• Laura

    This: “If God Himself needed an entire day off in the course of Creation, how can I expect to get by without quality down time?”
    Someday I hope we get to meet in person. Because – just, yes, to every word of this. You nailed the heart of this vocation: work and rest. Both can be prayer.

    • Another Laura

      I’ve been thing lately about how God commands us to rest on the Sabbath and yet, for a mom, you still have to work on Sunday–take care of the kids, prepare meals, etc. and wrangling little ones at Mass is anything but restful. … So we have to find ways to get our rest in elsewhere! Because that basic human need for rest doesn’t go away.

  • Colleen Duggan

    This reminds me of my realization a couple of years ago that if I don’t eat breakfast, by 11:30 am I will be a hangry lunatic. This is such an obvious conclusion, it embarrasses me to admit it, but it really was a lightning bolt moment. (Perhaps pride rearing it’s ugly head? Food? Nah, I don’t need it. I’ll just keep WORKING. That’s what’s important! is totally C-R-A-Z-Y thinking!!!!)

    Food is fuel and when I makes the decision to operate on empty for a long time, I will get cranky and rude and hungry.

    It’s the whole idea of putting on your own life vest on first before you can help the person next to you.
    In some areas of my life (but most especially with food and exercise), I’m really lousy at remembering my life preserver.

    I’m glad you remembered yours today. Good luck. 🙂

  • Bianca @ Alleluia Is Our Song

    Definitely needed this as I get ready to have my third baby in 4 years this month. I feel like with the added “nesting” feelings, I’m just so desperate to do everything until my body crashes on me and I’m forced to stop – which is not the best way to go! Thanks for posting this awesome reminder!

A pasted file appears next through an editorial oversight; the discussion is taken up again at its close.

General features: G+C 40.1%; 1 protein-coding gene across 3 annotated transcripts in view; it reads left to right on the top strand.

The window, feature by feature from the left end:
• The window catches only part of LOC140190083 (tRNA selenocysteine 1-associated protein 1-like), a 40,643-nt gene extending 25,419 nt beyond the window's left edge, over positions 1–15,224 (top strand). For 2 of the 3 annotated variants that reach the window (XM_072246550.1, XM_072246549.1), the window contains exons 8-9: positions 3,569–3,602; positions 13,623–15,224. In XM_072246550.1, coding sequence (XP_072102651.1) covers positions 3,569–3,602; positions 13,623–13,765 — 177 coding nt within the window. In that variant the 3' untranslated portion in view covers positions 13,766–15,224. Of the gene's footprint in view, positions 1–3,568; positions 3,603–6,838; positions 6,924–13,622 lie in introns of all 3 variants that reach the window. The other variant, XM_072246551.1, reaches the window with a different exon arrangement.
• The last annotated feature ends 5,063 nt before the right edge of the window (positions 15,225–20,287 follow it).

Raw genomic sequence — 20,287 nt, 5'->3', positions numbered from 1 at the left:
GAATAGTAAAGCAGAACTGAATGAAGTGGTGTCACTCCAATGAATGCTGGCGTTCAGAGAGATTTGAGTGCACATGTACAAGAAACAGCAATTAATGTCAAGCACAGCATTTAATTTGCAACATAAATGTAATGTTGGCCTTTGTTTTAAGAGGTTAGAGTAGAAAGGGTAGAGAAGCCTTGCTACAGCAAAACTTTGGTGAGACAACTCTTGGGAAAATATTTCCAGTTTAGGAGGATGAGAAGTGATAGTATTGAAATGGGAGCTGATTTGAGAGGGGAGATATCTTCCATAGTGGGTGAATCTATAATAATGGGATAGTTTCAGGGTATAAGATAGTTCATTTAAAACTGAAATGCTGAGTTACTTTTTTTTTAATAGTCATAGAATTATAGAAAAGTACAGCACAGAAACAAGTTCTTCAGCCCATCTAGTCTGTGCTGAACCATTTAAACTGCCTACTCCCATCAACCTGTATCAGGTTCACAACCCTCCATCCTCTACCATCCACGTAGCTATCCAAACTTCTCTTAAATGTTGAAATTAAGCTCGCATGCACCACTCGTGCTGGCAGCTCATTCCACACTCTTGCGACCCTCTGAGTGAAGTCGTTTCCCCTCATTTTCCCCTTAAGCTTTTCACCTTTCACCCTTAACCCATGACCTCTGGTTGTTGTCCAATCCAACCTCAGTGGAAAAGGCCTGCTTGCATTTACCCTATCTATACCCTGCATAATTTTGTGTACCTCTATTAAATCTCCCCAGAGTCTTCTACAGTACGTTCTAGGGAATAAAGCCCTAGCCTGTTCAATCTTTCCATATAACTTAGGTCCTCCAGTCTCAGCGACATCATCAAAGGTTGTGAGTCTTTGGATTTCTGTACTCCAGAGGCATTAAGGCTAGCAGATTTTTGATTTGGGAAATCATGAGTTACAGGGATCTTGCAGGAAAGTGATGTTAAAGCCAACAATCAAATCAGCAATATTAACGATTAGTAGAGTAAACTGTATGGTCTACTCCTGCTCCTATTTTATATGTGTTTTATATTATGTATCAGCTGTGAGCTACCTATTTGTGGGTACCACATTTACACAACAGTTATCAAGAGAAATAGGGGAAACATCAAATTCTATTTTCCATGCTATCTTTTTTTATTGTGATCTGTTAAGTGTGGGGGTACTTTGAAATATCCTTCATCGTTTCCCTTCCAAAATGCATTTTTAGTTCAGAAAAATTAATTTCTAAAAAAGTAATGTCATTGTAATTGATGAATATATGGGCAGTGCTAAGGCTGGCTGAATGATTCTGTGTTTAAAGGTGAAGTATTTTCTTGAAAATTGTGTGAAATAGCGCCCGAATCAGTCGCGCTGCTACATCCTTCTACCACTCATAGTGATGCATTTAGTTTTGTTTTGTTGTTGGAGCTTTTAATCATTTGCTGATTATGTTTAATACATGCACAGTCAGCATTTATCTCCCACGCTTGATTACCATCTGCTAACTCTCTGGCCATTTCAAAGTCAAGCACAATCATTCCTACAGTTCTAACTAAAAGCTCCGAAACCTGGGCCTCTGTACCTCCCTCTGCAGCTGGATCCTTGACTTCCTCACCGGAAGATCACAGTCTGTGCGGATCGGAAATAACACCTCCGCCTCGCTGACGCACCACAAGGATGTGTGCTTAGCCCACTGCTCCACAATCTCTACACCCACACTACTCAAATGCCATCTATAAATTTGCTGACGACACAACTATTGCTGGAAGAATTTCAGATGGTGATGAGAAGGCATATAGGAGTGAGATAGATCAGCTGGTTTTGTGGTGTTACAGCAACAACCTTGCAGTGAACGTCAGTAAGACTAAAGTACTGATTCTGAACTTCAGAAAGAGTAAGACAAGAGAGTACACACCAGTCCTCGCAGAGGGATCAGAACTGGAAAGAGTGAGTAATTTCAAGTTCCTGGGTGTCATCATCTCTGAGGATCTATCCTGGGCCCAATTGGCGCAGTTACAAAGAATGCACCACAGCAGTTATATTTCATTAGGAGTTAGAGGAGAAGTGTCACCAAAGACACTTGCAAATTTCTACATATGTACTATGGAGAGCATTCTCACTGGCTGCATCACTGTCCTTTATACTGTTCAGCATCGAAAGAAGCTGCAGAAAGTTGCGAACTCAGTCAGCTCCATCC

• Ann-Marie

    So very, very, very true. I have been forcing myself to rest in the afternoons. I cross stitch and listen to an audio book. It’s wonderful time of just relaxing. And the dishes, dinner prep, clean up, floor mopping, or whatever else is staring me in the face while I rest can just chill out. Because it will get done at some point. And usually it gets done faster and with a better attitude when I have taken the time to rest. Amazing, isn’t it?

  • Teresa

    I read this as I woke from my first nap since having my 6 week old baby, my 5th baby, and feeling guilty as heck for throwing a movie on for the older ones. I FEEL YOU, JENNY!!! I become way more edgy and irritated “for no apparent reason”…duh, I’m freaking tired!! Your post was beyond perfect. Thank you!!!

  • Jo

    Thanks Jenny for writing this. I’ve been reading your blog for a couple of months now and really enjoy it, but I must say this piece has struck home. You speak for me entirely. As a full time working mother of four I struggle constantly with fatigue and exhaustion. Learning to listen to my body and say no is a new thing for me. As you rightly put it, not even my well meaning husband can rest for me. I am learning to make MY REST, MY wellbeing, a priority and leave things undone if I must for with a short evening nap, a lie in on the weekend, an early night in the middle of the week makes every difference. Makes me a happier, more pleasant and fun to be with wife and mother. Thanks for sharing.

  • Maureen